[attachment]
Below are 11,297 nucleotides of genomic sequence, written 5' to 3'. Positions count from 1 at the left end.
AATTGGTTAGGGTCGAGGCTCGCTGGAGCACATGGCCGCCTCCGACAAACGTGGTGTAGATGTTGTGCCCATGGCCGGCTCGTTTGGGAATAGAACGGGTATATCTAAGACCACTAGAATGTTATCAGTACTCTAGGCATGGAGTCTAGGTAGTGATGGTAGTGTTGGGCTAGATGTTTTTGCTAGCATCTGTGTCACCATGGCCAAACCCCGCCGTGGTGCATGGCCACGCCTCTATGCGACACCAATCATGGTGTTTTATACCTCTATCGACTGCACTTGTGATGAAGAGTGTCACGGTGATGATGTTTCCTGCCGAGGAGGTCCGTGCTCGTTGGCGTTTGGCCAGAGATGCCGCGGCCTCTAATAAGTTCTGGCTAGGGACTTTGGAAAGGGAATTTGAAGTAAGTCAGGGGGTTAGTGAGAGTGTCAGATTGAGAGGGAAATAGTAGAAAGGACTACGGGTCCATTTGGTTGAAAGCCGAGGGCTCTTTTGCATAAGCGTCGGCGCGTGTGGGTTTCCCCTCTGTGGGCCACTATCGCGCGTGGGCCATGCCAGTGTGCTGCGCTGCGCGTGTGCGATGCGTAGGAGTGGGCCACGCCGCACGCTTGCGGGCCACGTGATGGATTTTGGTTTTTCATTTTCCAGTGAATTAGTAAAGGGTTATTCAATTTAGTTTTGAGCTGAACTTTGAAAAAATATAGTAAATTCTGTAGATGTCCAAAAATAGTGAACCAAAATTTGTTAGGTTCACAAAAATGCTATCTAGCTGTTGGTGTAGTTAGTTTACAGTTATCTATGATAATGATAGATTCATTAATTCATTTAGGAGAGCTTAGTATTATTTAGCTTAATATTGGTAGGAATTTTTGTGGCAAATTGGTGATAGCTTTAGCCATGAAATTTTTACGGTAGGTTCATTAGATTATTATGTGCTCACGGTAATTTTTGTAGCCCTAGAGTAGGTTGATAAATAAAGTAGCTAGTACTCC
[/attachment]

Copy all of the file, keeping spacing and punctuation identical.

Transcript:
Below are 11,297 nucleotides of genomic sequence, written 5' to 3'. Positions count from 1 at the left end.
AATTGGTTAGGGTCGAGGCTCGCTGGAGCACATGGCCGCCTCCGACAAACGTGGTGTAGATGTTGTGCCCATGGCCGGCTCGTTTGGGAATAGAACGGGTATATCTAAGACCACTAGAATGTTATCAGTACTCTAGGCATGGAGTCTAGGTAGTGATGGTAGTGTTGGGCTAGATGTTTTTGCTAGCATCTGTGTCACCATGGCCAAACCCCGCCGTGGTGCATGGCCACGCCTCTATGCGACACCAATCATGGTGTTTTATACCTCTATCGACTGCACTTGTGATGAAGAGTGTCACGGTGATGATGTTTCCTGCCGAGGAGGTCCGTGCTCGTTGGCGTTTGGCCAGAGATGCCGCGGCCTCTAATAAGTTCTGGCTAGGGACTTTGGAAAGGGAATTTGAAGTAAGTCAGGGGGTTAGTGAGAGTGTCAGATTGAGAGGGAAATAGTAGAAAGGACTACGGGTCCATTTGGTTGAAAGCCGAGGGCTCTTTTGCATAAGCGTCGGCGCGTGTGGGTTTCCCCTCTGTGGGCCACTATCGCGCGTGGGCCATGCCAGTGTGCTGCGCTGCGCGTGTGCGATGCGTAGGAGTGGGCCACGCCGCACGCTTGCGGGCCACGTGATGGATTTTGGTTTTTCATTTTCCAGTGAATTAGTAAAGGGTTATTCAATTTAGTTTTGAGCTGAACTTTGAAAAAATATAGTAAATTCTGTAGATGTCCAAAAATAGTGAACCAAAATTTGTTAGGTTCACAAAAATGCTATCTAGCTGTTGGTGTAGTTAGTTTACAGTTATCTATGATAATGATAGATTCATTAATTCATTTAGGAGAGCTTAGTATTATTTAGCTTAATATTGGTAGGAATTTTTGTGGCAAATTGGTGATAGCTTTAGCCATGAAATTTTTACGGTAGGTTCATTAGATTATTATGTGCTCACGGTAATTTTTGTAGCCCTAGAGTAGGTTGATAAATAAAGTAGCTAGTACTCC